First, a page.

Hearing: Breach of a good behaviour order.
Facts: Mr Curtis assaulted his female partner by punching her a number of times, causing her bruising. He was charged with assault occasioning bodily harm. In October 2013, Refshauge J sentenced Mr Curtis to 12 months imprisonment, wholly suspended, and imposed a good behaviour order with a probation condition for 2 years (See R v Curtis  ACTSC 291 (16 December 2013)). In April 2015, within the period of the good behaviour order, Mr Curtis was found in possession of a number of electronic and other items reasonably suspected of being stolen. In December 2015, he pleaded guilty in the Magistrates Court and was sentenced to a further good behaviour order for 18 months with a community service condition. The magistrate referred the breach of the earlier imposed good behaviour obligations to the Supreme Court.
Issue/s: Whether further action is warranted in light of Mr Curtis’ breach of a good behaviour order.
Decision and Reasoning: The offence subject of the breach was of a different character and less serious to the offence that Mr Curtis was originally sentenced for. This offending was not part of a life of serious criminal offending but a stupid criminal offence prompted by his perceived necessity. Mr Curtis had otherwise complied with the good behaviour order. His Honour was satisfied that this justified re-sentencing Mr Curtis rather than imposing the suspended sentence (See -).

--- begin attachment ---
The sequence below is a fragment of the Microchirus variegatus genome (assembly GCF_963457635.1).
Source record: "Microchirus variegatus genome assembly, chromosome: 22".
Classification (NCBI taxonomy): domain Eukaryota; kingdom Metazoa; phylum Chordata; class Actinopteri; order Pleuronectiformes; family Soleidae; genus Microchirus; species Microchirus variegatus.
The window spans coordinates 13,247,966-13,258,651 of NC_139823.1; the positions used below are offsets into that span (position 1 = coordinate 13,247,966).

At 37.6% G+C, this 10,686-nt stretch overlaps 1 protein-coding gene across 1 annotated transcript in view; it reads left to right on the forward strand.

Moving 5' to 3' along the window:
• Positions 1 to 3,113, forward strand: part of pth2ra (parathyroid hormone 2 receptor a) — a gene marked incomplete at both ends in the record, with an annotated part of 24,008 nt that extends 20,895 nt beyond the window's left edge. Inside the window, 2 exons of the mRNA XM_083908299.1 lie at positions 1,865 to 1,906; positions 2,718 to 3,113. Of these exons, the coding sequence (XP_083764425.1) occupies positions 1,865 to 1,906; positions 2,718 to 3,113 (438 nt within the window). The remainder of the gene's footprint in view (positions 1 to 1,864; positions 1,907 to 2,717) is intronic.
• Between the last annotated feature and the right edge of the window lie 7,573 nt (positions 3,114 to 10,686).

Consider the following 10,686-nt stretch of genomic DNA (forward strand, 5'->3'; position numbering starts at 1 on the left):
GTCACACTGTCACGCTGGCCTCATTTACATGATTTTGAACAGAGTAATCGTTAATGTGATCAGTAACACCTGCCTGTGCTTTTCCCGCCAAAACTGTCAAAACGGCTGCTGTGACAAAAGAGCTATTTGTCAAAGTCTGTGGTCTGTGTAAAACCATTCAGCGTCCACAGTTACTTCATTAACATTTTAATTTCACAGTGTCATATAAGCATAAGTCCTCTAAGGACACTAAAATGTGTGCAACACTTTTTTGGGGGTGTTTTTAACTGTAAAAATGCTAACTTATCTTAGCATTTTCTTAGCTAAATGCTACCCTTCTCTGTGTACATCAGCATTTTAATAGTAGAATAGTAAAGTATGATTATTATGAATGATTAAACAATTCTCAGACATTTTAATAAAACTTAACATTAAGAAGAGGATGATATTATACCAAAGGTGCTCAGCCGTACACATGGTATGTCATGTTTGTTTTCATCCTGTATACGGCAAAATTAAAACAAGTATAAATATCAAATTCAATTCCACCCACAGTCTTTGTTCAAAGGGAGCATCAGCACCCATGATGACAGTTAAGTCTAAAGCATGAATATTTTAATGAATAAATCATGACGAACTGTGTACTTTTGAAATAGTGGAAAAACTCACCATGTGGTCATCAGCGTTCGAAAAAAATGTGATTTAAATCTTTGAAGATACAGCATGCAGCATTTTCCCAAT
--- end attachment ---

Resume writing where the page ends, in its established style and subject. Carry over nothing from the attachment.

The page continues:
In re-sentencing Mr Curtis, Refshauge J noted the need for general deterrence because the original offence was of family violence. He further noted that ‘Vindication of the victim is always important in family violence offences and, again, the expression of the court's displeasure with the offending by the imposition of imprisonment will meet that objective’ (See ). His Honour further noted Mr Curtis’ youth, his employment, and the birth of his child into a stable relationship (absent any family violence) (See -). Mr Curtis was re-sentenced to 12 months imprisonment to commence from 15 August 2015 (to take into account pre-sentence custody), wholly suspended. His Honour further imposed a good behaviour order for 18 months with probation conditions and a community service condition.
Note: the defendant subsequently breached his good behaviour order (although the breach was not related to further domestic and family violence) and was re-sentenced to 12 months’ imprisonment, wholly suspended (see R v Curtis (No 3)  ACTSC 101 (27 April 2017).